Movement in cities in general is not random but very structured: most commonly,
going from home to work and back, or home to another place and back. And there
are clear patterns, such as this inverse square one: number of people visiting a
location at a distance (r) and a number of times per month (f) is given by a
power law: `n ~ (r f) ^ -2`

.

West presents an interesting critique of per-capita metrics in cities: “it implicitly assumes that the baseline for any urban characteristic is that it scales linearly with population” contrary to the thesis of this book. Instead, per capita metrics should be compared to the expected values of those metrics based on the size of the city and the scaling law. He proposes a scale called Scale Adjusted Metro Indicators (SAMIs). Apparently San Francisco has a really good SAMI for innovation. I wonder how Seattle stacks up?

Organisms vs. cities vs. companies:

- Organisms: sublinear scaling and economies of scale dominating biology lead to stable bounded growth and slowing pace of life.
- Cities: superlinear scaling dominating socioeconomic activity leads to unbounded growth and increasing pace of life.
- Companies scale more like organisms than like cities. There is an analogy between metabolism and revenue, between maintenance and expenses.

Just like organisms that have a maximum size, companies also stop growing in relation to the market. There’s a temporal aspect too, by 20 years, 85% of companies disappear through bankruptcy or liquidation.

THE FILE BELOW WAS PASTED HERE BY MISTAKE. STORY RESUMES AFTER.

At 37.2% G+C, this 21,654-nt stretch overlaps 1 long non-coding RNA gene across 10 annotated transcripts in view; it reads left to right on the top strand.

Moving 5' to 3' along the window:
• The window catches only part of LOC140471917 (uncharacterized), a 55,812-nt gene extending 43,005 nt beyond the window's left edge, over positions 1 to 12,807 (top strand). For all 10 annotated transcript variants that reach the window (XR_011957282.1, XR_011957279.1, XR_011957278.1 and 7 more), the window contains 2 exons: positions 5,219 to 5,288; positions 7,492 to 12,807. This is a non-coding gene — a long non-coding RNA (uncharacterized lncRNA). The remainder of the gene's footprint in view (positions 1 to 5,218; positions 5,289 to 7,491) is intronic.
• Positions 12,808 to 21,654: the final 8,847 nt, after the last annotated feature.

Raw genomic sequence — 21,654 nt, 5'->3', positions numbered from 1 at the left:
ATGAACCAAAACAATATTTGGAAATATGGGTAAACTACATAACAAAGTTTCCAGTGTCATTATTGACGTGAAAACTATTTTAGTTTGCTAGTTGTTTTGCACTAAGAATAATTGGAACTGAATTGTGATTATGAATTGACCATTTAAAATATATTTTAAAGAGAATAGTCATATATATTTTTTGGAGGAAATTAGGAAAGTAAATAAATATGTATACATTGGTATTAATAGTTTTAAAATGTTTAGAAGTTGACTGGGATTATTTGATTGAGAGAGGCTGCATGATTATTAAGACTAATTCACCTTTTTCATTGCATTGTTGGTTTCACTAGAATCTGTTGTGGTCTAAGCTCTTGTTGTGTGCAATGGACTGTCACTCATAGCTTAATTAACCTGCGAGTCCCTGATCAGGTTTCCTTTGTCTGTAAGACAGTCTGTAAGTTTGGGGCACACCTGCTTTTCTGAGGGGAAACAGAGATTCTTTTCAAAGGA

Speculation on why companies die: R&D fraction goes down over time. More rules and process over time, ossification of processes. More focused on short term results and a “tried and true” strategy. (Google appears to be good at mitigating a lot of this, may be in some sense more city-like).

I don’t understand why superexponential means that there must be finite time
singularities. It seems to me like `e^x < f(x) < \inf`

between the two. West's
overall view is that major paradigm shifts happen increasingly frequently.
Either we will need to be more and more innovative or learn to “be content with
what we’ve got and find some new way of defining progress”.

A surprisingly zenful end to a whirlwind of a book. It opened up my eyes to a lot of interesting ideas. I recommend it!